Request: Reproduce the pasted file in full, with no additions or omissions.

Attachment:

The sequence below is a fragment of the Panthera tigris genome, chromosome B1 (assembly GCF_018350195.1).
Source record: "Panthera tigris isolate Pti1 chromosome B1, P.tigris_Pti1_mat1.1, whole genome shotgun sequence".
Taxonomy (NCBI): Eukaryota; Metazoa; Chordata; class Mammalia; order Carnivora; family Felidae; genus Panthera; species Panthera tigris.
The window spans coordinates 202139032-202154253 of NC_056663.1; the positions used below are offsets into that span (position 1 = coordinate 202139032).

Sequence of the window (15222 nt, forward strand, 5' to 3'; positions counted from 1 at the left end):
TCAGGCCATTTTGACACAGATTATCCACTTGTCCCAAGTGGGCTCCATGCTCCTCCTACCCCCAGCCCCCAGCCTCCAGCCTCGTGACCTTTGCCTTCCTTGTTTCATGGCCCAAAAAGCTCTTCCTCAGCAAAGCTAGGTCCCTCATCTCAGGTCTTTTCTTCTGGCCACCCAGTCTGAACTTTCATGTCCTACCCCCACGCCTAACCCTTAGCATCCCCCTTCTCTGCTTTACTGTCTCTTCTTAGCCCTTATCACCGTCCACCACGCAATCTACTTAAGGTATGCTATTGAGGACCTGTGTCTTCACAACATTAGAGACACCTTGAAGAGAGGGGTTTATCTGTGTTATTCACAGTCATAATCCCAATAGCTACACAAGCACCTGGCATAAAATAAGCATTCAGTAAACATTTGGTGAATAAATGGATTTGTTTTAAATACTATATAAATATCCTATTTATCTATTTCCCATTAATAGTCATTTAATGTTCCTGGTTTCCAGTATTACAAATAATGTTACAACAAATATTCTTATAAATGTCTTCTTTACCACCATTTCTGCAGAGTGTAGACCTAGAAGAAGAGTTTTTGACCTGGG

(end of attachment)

The sequence below is a fragment of the Panthera tigris genome, chromosome B1 (assembly GCF_018350195.1).
Source record: "Panthera tigris isolate Pti1 chromosome B1, P.tigris_Pti1_mat1.1, whole genome shotgun sequence".
Taxonomy (NCBI): Eukaryota; Metazoa; Chordata; class Mammalia; order Carnivora; family Felidae; genus Panthera; species Panthera tigris.
The window spans coordinates 202139032-202154253 of NC_056663.1; the positions used below are offsets into that span (position 1 = coordinate 202139032).

Sequence of the window (15222 nt, forward strand, 5' to 3'; positions counted from 1 at the left end):
TCAGGCCATTTTGACACAGATTATCCACTTGTCCCAAGTGGGCTCCATGCTCCTCCTACCCCCAGCCCCCAGCCTCCAGCCTCGTGACCTTTGCCTTCCTTGTTTCATGGCCCAAAAAGCTCTTCCTCAGCAAAGCTAGGTCCCTCATCTCAGGTCTTTTCTTCTGGCCACCCAGTCTGAACTTTCATGTCCTACCCCCACGCCTAACCCTTAGCATCCCCCTTCTCTGCTTTACTGTCTCTTCTTAGCCCTTATCACCGTCCACCACGCAATCTACTTAAGGTATGCTATTGAGGACCTGTGTCTTCACAACATTAGAGACACCTTGAAGAGAGGGGTTTATCTGTGTTATTCACAGTCATAATCCCAATAGCTACACAAGCACCTGGCATAAAATAAGCATTCAGTAAACATTTGGTGAATAAATGGATTTGTTTTAAATACTATATAAATATCCTATTTATCTATTTCCCATTAATAGTCATTTAATGTTCCTGGTTTCCAGTATTACAAATAATGTTACAACAAATATTCTTATAAATGTCTTCTTTACCACCATTTCTGCAGAGTGTAGACCTAGAAGAAGAGTTTTTGACCTGGG